The Marks of a Spiritual Leader
This lengthy article is now available as a booklet published by Desiring God in paperback, and free of charge in three electronic formats.
I define spiritual leadership as knowing where God wants people to be and taking the initiative to use God’s methods to get them there in reliance on God’s power. The answer to where God wants people to be is in a spiritual condition and in a lifestyle that display his glory and honor his name.
“Spiritual leadership is using God’s methods to get his people where he wants them in reliance on his power.”
Therefore, the goal of spiritual leadership is that people come to know God and to glorify him in all that they do. Spiritual leadership is aimed not so much at directing people as it is at changing people. If we would be the kind of leaders we ought to be, we must make it our aim to develop persons rather than dictate plans. You can get people to do what you want, but if they don’t change in their heart, you have not led them spiritually. You have not taken them to where God wants them to be.
Everyone has the responsibility of leadership in some relationships. But my concern in this article is with the characteristics that a person must have in order to be a spiritual leader who excels both in the quality of his direction and the numbers of people who follow him.
Biblical spiritual leadership contains an inner circle and an outer circle. The inner circle of spiritual leadership is that sequence of events in the human soul that must happen if anyone is to get to first base in spiritual leadership. These are the absolute bare essentials. They are things that all Christians must attain in some degree and, when they are attained with high fervor and deep conviction, they very often lead one into strong leadership. In the outer circle are qualities that characterize both spiritual and non-spiritual leaders. What I would like to try to do now in this article is simply explain and illustrate these qualities of the inner circle and the outer circle.
The Inner Circle of Spiritual Leadership
1. That Others Will Glorify God
The ultimate goal of all spiritual leadership is that other people might come to glorify God; that is, might so feel and think and act as to magnify the true character of God. According to Matthew 5:14–16, one of the crucial means by which a Christian leader brings other people to glorify God is by being a person who loves both friend and foe.
“You are the light of the world. A city set on a hill cannot be hidden. Nor do people light a lamp and put it under a basket, but on a stand, and it gives light to all in the house. In the same way, let your light shine before others, so that they may see your good works and give glory to your Father who is in heaven.”
This text shows that there is an attitude and lifestyle that is so distinctive that when it appears in the arena of fallen humanity, it gives valid evidence that there is a God and that he is a gloriously trustworthy heavenly Father. When the reality of God’s promises to take care of us and to work everything together for our good grips our hearts so that we do not fall prey to greed or fear or vainglory but rather manifest a contentment and a love and a freedom for other people, then the world will have to admit that the one who gives us hope and freedom must be real and glorious.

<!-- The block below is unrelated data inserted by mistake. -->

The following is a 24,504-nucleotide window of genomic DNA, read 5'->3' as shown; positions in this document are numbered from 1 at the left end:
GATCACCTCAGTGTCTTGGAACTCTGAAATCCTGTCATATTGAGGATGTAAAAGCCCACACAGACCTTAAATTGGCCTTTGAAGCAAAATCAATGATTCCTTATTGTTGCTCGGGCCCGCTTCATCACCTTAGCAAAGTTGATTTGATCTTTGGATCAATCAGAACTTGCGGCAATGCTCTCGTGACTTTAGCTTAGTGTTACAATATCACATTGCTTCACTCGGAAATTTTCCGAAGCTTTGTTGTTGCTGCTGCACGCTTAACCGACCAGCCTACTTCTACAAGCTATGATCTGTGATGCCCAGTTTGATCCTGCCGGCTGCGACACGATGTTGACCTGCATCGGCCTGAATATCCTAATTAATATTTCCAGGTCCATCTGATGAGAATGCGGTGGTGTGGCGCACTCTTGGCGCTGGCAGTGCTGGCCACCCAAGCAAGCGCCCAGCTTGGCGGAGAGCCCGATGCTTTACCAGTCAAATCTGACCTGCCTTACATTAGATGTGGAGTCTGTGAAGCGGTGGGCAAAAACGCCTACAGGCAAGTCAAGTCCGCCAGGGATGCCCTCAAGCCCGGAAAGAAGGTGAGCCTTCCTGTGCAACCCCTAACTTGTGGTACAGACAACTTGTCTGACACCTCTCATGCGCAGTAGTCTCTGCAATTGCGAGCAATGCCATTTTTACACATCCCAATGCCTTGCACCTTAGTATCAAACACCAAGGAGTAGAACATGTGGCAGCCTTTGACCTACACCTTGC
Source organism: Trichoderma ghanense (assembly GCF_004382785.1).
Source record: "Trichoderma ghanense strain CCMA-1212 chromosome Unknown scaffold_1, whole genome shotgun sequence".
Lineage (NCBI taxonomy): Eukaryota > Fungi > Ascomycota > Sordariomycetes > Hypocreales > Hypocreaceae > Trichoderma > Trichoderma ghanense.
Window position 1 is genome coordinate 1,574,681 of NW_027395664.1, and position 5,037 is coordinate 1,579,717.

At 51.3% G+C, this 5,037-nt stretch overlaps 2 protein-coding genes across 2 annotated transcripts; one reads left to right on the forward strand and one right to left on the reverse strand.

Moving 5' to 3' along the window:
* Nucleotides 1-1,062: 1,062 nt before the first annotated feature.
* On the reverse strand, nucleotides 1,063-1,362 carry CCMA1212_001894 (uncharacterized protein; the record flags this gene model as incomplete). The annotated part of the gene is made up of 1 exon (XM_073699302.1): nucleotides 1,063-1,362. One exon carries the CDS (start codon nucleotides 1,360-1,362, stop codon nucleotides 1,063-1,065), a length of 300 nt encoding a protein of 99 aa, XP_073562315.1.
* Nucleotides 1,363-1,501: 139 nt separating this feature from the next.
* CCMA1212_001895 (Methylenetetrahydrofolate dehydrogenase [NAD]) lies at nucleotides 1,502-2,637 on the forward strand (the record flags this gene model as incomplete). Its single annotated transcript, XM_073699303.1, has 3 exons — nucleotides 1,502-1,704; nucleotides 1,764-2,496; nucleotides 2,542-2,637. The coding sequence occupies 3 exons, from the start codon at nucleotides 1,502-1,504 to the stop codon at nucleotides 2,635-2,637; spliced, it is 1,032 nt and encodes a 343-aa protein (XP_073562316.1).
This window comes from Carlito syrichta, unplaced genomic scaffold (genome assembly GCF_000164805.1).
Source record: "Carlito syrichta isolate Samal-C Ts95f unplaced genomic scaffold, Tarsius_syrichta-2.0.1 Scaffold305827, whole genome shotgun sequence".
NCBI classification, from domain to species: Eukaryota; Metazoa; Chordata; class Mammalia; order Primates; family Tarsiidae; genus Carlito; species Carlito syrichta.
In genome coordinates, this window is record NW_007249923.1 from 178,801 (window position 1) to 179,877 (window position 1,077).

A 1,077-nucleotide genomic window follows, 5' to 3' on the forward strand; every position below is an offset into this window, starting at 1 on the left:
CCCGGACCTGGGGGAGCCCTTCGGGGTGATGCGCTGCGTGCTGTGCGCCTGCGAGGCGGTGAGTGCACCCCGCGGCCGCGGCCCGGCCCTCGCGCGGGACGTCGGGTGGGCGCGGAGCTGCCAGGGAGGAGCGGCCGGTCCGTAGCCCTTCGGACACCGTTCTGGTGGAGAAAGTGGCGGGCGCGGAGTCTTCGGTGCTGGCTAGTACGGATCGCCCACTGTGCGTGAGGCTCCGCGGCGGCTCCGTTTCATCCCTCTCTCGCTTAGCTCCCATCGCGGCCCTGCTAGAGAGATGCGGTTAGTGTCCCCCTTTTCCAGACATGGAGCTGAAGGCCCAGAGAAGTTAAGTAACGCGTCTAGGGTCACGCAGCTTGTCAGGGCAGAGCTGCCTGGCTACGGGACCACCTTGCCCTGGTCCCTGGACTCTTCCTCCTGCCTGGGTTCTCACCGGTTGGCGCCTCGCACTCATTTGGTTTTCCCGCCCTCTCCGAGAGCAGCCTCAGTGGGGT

2. Love Both Friend and Foe by Trusting in God and Hoping in His Promises
But how shall we attain to a love that is strong enough to bless and pray for its enemies? The answer given in Scripture (and this is the second level in the inner circle) is that trust in God and hope in his promises leads to love. Galatians 5:6 says, “For in Christ Jesus neither circumcision nor uncircumcision counts for anything, but only faith working through love.” That is, when we have strong faith in the goodness of God, it inevitably works itself out in love. Colossians 1:4–5 says, “We heard of your faith in Christ Jesus and of the love that you have for all the saints, because of the hope laid up for you in heaven.”
“Trust in God and hope in his promises give us the strength to love others — even our enemies.”
In other words, when our hope is strong, we are freed from fears and cares that prevent the free exercises of love. Therefore, a spiritual leader must be a person who has strong confidence in the sovereign goodness of God to work everything together for his good. Otherwise, he will inevitably fall into the trap of manipulating circumstances and exploiting people in order to secure for himself a happy future which he is not certain God will provide.
3. Meditate on and Pray over His Word
But how shall we sinners come to have this kind of confidence in God? Romans 10:17 says, “Faith comes from hearing, and hearing through the word of Christ.” And Psalm 119:18 says, “Open my eyes, that I may behold wondrous things out of your law.” These two texts together show us that faith in God is rooted in God’s word.
When we hear God’s word, especially the preaching of Christ in whom all the promises of God have their Yes (2 Corinthians 1:20), we are moved to trust him — but this does not happen automatically. We must pray that our eyes be open to the true significance of the word of God in Scripture. So, the spiritual leader must be a person who meditates on the word of God and who prays for spiritual illumination. Otherwise, his faith will grow weak and his love will languish and no one will be moved to glorify God because of him.